The Art of Divide and Rule

Divide and rule is a concept that coincides with the law of imperialism and colonialism, much of which Africa experienced at the hands of the Western world. The concept is usually described as a time when rulers strategically sustained power through exploiting coordination problems among potential rivals. Simplified, the concept refers to a time in which foreign leaders gained and sort to maintain power by breaking concentrations of power that are unable to function when standing individually.

To date scholars continue to investigate Africa post-colonialism, country level institutional structures and their role in eradicating the binds of colonialism and their role in comparative regional development in Africa. The surge has brought research to diversify as far as elaborating the linkage of certain problems adhered in Africa today to the colonialism era and the law of divide and rule. Even more interesting researching prove that the concept is still very much existent post colonialism.

Today many of our African nations face ‘kleptocratic’ regimes, a rule in which the people in power are out for individual gain. They use their positions to maneuver the system and shift around Africa’s resources and wealth to benefit them. A clear example of this is The Democratic of Congo under Rafael Trujillo, Uganda under Idi Amin and Liberia under Charles Taylor. Though these countries at the time led by the mentioned leaders epitomize kleptocracy they are definitely not the only ones.

The modern day divide and rule has become the back bone of Kleptocracy and enables leaders put in position to develop and provide for civilians, a platform to steal, lead the country to economic and social devastation through atrocious crimes to human kind. Through this law they are able to maintain in weakly-institutionalized societies while simultaneously pursing self-interest driven policies that impoverish societies. A ruler is able to successfully destroy the coalition against him by inter alia bribery, shuffling of cabinet members constantly to ensure those in favor of him, requires cooperation of distinctive social elites who are usually in the financial gain interest aim.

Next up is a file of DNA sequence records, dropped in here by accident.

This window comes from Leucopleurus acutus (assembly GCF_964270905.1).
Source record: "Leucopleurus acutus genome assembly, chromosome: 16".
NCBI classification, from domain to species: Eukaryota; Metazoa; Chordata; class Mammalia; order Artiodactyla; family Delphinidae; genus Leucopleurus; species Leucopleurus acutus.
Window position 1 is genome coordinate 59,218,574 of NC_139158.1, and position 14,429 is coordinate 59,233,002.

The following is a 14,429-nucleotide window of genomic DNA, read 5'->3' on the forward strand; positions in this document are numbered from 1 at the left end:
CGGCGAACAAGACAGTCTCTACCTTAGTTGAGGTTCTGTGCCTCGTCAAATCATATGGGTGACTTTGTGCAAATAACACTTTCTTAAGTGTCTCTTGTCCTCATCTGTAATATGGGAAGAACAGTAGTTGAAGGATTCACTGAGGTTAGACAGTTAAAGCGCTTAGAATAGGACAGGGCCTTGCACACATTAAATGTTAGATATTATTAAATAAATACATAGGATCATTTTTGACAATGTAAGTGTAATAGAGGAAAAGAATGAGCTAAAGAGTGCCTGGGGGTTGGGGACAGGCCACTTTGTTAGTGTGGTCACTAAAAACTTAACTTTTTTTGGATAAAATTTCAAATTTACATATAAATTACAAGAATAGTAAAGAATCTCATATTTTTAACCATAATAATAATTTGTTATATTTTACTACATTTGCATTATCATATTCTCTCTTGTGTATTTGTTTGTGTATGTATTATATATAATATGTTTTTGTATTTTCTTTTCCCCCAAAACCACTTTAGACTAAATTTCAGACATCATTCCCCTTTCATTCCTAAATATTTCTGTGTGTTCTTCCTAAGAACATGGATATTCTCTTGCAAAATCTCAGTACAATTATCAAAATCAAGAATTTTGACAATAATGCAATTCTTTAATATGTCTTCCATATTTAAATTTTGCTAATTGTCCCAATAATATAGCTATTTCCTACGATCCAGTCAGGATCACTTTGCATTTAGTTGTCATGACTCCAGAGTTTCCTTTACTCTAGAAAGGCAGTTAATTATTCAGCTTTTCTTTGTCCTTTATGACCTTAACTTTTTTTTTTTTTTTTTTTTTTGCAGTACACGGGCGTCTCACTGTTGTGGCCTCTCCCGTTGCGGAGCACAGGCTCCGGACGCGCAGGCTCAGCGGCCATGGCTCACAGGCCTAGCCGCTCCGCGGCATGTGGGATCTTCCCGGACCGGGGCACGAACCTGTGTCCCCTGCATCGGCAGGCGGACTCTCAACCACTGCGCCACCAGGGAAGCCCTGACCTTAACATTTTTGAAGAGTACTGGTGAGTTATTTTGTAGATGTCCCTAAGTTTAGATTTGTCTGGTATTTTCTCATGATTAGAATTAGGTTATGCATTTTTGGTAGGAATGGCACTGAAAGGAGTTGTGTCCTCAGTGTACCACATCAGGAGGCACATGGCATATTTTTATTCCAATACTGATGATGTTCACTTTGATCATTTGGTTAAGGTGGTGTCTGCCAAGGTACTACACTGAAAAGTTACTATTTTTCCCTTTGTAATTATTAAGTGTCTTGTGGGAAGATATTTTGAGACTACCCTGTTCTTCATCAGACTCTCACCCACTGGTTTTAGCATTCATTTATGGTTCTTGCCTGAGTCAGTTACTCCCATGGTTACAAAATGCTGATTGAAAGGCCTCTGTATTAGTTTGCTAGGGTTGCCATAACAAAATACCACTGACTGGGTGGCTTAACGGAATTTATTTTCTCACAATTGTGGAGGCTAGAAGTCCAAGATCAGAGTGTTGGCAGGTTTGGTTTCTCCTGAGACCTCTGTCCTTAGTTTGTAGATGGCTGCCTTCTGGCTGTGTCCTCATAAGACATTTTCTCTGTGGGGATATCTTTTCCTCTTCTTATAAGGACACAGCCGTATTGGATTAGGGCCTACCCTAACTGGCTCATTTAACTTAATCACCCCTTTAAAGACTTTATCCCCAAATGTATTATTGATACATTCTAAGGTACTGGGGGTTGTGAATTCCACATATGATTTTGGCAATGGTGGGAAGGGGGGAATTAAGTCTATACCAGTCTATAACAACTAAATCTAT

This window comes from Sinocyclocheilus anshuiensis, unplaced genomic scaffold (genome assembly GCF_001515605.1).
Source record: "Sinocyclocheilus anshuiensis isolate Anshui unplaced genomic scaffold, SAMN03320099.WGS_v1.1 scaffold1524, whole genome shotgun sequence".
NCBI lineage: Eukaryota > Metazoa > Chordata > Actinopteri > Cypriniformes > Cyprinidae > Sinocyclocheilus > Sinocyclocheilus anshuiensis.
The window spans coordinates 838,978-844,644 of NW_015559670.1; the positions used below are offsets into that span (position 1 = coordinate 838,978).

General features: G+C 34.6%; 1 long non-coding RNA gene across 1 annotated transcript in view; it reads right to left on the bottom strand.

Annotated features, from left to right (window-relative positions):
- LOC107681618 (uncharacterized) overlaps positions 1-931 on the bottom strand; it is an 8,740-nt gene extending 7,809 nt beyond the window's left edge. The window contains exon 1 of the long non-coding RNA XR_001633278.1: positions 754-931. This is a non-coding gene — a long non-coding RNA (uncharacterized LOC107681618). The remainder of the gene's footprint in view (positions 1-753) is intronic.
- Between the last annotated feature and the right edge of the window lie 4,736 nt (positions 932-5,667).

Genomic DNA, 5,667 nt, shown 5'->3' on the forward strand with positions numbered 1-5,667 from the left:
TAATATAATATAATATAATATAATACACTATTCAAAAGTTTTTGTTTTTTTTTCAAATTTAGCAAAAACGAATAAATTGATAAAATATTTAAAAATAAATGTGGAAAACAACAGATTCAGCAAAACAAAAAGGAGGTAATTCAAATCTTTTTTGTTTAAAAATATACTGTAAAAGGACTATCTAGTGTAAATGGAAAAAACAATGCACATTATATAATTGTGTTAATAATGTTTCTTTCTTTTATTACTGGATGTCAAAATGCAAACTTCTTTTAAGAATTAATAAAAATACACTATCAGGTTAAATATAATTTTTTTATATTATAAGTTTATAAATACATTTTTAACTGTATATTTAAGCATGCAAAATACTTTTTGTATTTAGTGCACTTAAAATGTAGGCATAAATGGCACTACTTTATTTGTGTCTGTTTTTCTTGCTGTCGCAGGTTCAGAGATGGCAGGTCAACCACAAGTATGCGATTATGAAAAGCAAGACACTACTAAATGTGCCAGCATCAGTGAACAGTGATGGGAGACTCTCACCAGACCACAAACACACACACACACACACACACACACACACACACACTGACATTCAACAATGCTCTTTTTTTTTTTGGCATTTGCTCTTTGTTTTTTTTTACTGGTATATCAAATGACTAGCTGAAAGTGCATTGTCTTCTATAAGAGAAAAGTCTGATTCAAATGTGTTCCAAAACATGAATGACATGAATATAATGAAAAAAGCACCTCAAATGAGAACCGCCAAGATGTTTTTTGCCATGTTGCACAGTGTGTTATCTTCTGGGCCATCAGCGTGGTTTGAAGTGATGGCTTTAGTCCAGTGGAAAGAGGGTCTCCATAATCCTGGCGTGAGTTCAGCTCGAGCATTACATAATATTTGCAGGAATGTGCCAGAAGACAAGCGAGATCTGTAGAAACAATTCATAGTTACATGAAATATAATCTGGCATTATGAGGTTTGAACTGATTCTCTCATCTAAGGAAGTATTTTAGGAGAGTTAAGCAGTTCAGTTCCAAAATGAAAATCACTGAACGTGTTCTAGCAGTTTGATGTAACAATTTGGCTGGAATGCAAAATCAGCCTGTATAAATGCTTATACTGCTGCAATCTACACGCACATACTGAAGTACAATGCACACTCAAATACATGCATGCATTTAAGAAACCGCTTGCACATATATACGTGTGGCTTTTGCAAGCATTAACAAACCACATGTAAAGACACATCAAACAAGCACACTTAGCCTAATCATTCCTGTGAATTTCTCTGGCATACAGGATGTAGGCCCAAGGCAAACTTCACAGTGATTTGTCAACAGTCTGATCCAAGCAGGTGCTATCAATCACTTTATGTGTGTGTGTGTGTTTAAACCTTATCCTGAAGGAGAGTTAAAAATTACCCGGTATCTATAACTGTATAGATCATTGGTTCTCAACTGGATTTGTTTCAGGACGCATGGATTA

This concept once again threatens the prosperity and future of most African countries. The adverse effect of this type of rule hampers a society and lives it devastated. How do we then ensure that we curb the law of divide and rule before other African leaders are driven by greed and selfishness? In refraining from distortionary policies government institutions must create a platform that allows powerful producer groups to be completely free of politics and any form of coalition with the political institutions. This is common in sub Saharan successful economies that have placed real constraints on the behavior of political elites. Perhaps also what has been lost is the fundamental base in which democracy lied upon. Leaders must understand the concept of ‘for the people by the people’ and policies should be put in place that ensures transparency and declaration of assets by leaders. Independent media houses that act as real collective voices for the public that remain free of political domains create a platform for transparency.